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School Gardens


"Whatever the mission of your school garden, teaching kids to grow is a lesson they will carry with them throughout their lives.  Why not add to that lesson and make it greener!  That means using natural materials as well as recycled materials. At the same time, encourage students to be resourceful, by challenging them to think of ways they can repurpose items to use in the garden."

From: How Green Does Your School Garden Grow?


School Gardens on the rise across Australia

ACROSS AUSTRALIA, PASSIONATE advocates for outdoor classrooms and school gardens are already demonstrating that getting children involved in this process.  



School Garden Projects:


Stephanie Alexander Kitchen Garden Foundation


 Stephanie Alexander 

Kitchen Garden Foundation

A not-for-profit organisation assisting Australian schools to implement and deliver the ...Kitchen Garden Schools around Australia. 

National Program: The Australian Government has provided $12.8 million of infrastructure funding over four years from 2008-2012, to enable up to 190 eligible Australian schools to establish the Stephanie Alexander Kitchen Garden National Program by 2012. This funding is provided in four rounds of grants, with Round 4 grant applications due to open in 2011.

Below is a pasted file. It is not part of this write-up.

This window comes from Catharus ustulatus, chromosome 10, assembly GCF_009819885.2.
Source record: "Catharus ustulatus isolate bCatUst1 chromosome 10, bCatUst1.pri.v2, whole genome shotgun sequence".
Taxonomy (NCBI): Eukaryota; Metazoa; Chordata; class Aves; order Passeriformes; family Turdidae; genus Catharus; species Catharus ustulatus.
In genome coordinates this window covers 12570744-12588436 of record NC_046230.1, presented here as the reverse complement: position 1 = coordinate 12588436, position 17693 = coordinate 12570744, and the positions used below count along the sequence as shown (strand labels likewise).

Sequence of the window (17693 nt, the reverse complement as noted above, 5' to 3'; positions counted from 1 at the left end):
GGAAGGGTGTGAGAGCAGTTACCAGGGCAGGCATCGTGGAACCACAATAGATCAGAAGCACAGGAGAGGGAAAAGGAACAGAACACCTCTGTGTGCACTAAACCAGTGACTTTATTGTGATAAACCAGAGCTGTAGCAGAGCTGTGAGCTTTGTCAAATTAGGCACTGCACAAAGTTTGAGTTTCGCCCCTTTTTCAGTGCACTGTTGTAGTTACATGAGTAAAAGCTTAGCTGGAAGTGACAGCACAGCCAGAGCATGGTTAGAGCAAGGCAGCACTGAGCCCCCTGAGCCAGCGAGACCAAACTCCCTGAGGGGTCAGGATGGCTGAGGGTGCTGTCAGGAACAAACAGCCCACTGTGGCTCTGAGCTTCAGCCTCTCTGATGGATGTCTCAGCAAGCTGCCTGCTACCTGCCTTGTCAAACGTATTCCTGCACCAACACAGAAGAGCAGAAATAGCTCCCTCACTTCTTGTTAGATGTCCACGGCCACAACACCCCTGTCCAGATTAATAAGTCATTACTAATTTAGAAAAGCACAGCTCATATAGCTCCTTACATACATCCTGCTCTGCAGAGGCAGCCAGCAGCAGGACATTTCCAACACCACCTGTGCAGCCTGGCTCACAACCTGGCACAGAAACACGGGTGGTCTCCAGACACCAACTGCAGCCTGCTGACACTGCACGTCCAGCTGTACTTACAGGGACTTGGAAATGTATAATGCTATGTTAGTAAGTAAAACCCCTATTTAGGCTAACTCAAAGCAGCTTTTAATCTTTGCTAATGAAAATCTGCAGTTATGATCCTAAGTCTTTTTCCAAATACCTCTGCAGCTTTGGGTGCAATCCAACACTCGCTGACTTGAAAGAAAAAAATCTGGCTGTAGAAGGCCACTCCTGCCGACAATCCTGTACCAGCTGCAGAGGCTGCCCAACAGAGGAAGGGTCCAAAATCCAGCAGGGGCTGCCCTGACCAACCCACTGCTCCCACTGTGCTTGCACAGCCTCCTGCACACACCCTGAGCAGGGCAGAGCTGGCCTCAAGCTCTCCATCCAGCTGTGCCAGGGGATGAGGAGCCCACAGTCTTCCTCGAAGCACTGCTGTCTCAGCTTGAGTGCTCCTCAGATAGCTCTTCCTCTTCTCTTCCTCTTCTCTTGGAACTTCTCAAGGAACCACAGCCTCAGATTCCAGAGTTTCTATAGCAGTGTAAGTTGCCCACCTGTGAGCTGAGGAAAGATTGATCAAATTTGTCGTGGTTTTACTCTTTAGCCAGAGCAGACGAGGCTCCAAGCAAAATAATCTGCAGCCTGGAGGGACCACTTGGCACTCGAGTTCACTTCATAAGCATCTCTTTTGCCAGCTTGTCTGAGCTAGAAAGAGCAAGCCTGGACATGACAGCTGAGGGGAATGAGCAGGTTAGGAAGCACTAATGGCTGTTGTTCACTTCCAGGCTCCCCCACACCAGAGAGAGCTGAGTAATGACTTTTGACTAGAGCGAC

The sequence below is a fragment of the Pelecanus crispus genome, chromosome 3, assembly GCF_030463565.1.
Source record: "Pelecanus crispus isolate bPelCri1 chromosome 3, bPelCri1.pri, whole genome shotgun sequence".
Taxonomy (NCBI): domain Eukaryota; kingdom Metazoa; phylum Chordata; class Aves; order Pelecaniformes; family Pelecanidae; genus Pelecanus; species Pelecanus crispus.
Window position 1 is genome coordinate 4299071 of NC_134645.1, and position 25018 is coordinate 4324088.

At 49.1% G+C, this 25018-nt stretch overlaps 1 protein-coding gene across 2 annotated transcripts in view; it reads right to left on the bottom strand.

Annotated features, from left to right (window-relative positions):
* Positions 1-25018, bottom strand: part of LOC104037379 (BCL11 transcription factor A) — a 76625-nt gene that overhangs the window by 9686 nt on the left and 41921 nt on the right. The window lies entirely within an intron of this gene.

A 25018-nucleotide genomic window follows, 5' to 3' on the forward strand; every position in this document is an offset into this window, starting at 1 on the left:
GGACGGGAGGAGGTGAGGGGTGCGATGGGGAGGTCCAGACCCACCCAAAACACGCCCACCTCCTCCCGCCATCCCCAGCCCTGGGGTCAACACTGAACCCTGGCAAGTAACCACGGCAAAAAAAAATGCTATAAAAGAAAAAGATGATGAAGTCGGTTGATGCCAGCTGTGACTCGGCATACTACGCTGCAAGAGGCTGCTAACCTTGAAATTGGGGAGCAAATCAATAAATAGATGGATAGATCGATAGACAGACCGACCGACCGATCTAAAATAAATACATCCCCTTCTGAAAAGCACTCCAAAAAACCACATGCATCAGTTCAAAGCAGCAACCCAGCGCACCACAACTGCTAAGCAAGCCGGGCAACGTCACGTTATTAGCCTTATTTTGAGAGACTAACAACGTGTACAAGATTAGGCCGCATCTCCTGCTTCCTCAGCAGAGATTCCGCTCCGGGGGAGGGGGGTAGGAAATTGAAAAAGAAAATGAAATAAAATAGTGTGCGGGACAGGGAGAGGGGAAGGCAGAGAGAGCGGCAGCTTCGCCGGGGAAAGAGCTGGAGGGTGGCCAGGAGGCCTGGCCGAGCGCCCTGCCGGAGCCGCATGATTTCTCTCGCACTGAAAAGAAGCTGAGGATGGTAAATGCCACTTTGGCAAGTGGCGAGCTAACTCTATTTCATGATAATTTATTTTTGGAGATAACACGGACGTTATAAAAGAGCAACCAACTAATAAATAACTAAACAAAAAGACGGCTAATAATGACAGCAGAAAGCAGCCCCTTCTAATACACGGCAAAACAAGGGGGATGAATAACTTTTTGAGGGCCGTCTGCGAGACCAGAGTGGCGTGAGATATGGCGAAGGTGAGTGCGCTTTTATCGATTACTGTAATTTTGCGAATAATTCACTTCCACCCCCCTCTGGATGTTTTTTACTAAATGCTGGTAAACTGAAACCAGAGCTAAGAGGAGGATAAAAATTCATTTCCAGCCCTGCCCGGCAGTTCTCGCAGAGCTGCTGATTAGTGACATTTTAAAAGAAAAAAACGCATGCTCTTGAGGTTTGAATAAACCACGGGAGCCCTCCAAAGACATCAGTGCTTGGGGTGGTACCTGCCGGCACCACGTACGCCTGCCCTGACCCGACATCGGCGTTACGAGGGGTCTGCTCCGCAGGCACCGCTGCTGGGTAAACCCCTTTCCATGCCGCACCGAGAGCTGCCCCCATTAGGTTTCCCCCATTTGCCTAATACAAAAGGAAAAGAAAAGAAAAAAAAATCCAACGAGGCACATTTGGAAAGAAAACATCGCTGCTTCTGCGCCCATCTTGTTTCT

Stephanie Alexander's latest post : 

  
*  Learn more about the BFA's free organic gardening program for primary schools featuring practical and easy-to-use online resources and lesson plans.


School Gardens
  • Use one or all of these ideas to promote greener thinking in the school garden.

    • Start with a compost pile to provide healthy soil 
    • Start seedlings in recycled containers, such as yogurt cups with covers 
    • Collect rain water and other water sources in containers or rain barrels
    • Use large soda or milk bottles for irrigation
    • Use soda bottles or other containers to make upside down planters
    • Make home made natural fertilizers
    • Encourage learning about growing techniques such as organic gardening or  hydrophonics
    • Encourage local suppliers of green garden supplies to get involved and sponsor supplies for the garden
    • Get senior citizens involved, many often know about gardening from experience. Young and old working together will be a lesson in itself!
    • Decorate the garden with recycled crafts such as bottle cap wind chimes (these projects are great for younger school children, too!)

    Other Simple Growing Tips:.

    • Use packing peanuts for drainage (instead of stones)
    • Cover the roots with toilet paper rolls (cut in half) When you plant seedlings in the garden-to keep insects away
    • Cover the roots with paper cups (cut out the bottom) When you plant seedlings in the garden- to keep insects away
    • Keep a tuna can in the garden to measure weekly watering--it should be 1 inch
    • Try packing peanuts instead of soil as Hydro phonics
    • You can mix peat moss with other materials to create your own growing medium
    • To start seeds using perlite, use a mixture of 1 part perlite and 1 part moistened peat moss
    • Cover post with plastic bags, wrap or clear container it helps to retain moisture, and keep the soil from drying out
    • from : How Green Does Your School Garden Grow? 
    Explore the school garden-interactive display.







Other Handy School Garden Links and Downloads:





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